There’s another take on an interview with Linus Torvalds focusing on programming computers.“I actually don’t believe that everybody should necessarily try to learn to code. I think it’s reasonably specialized, and nobody really expects most people to have to do it. It’s not like knowing how to read and write and do basic math.” Where I disagree with him is that programming is like maths. Everyone who works at a desk/business/technical job should know how to use spreadsheets and databases for instance. That’s a way to programme mathematical operations. That’s a way to solve problems.
The heart and soul of science is collecting data and finding patterns in it. The heart and soul of mathematics is manipulating symbols for the purposes of analyzing data and solving problems. The revised curricula in K-12 education in mathematics, science, and technology education all emphasize the ability to solve problems using IT, including some hardware and programming. See for example, Manitoba’s Grade 9 Mathematics Curriculum. Programming is like being able to read and to write and to do basic maths. I was overjoyed when the curriculum was revised in the late 1990s. Students who used to drop out of highschool over an inability to do “traditional” maths could finally excel at solving problems because they could edit and revise spreadsheets in seconds and get the spreadsheet itself to verify solutions. There was no longer an easy way to get the wrong answer. There was an easy way to get the right answer, like brute force/trying every reasonable value until the right one was found… Even weak students could understand the concept and some of them were better at that kind of maths than the “smart” kids.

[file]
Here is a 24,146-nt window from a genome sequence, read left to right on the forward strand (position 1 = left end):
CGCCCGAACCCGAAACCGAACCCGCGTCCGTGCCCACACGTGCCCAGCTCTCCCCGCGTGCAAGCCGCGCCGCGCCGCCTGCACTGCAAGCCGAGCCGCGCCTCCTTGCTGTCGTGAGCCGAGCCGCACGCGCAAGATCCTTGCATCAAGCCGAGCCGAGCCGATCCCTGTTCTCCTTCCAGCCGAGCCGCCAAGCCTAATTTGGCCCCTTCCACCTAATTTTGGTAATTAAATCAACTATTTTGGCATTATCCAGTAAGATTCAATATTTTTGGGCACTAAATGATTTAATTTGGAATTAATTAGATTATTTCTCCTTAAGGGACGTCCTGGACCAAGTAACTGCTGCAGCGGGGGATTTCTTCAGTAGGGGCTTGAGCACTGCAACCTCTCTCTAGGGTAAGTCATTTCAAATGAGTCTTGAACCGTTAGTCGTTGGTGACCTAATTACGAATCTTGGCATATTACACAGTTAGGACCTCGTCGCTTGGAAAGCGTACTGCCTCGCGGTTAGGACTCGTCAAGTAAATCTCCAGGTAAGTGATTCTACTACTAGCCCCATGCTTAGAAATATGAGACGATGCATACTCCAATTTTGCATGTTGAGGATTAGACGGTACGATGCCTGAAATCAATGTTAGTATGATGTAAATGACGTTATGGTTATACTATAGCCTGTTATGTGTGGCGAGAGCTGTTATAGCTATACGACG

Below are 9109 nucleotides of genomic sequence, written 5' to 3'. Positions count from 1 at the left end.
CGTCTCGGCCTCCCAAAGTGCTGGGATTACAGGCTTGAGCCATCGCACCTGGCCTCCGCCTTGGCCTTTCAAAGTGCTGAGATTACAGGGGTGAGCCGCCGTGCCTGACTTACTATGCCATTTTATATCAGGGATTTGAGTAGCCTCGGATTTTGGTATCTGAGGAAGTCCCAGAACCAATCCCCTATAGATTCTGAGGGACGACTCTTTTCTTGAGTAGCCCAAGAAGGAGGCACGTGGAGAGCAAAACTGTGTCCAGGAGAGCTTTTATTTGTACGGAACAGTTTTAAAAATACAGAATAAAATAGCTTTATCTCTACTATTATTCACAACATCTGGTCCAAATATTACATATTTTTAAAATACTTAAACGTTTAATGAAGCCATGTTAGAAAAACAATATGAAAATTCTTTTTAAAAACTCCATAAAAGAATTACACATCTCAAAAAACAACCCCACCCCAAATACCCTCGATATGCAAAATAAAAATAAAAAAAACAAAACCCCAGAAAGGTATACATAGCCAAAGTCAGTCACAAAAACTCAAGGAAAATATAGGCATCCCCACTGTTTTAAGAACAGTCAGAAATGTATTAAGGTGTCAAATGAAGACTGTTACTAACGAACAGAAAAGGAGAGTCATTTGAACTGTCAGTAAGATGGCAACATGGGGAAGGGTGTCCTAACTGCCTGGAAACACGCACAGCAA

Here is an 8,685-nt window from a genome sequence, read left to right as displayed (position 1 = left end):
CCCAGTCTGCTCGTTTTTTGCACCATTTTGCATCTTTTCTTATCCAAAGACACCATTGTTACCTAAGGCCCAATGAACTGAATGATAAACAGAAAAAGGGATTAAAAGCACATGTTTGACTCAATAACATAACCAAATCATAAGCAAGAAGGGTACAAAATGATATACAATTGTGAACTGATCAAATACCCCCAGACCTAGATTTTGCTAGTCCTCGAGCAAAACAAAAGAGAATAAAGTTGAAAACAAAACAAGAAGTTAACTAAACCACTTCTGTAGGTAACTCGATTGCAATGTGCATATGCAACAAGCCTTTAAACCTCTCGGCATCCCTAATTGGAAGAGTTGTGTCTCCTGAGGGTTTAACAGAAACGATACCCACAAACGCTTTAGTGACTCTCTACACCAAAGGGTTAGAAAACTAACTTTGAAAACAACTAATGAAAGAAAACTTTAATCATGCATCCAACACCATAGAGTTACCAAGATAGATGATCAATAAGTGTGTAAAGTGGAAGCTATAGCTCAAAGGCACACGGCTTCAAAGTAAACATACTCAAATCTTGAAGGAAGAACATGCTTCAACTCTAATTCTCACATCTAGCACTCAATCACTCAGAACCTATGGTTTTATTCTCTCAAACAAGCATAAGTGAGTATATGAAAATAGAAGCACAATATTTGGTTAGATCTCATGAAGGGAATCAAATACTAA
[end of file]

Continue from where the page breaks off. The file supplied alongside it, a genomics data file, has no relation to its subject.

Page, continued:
Programming and IT are tools that everyone in a modern society should know something about. It’s a good thing Linus is only managing the Linux project and not all of edcuation. 😉
See Linus Torvalds Q&A.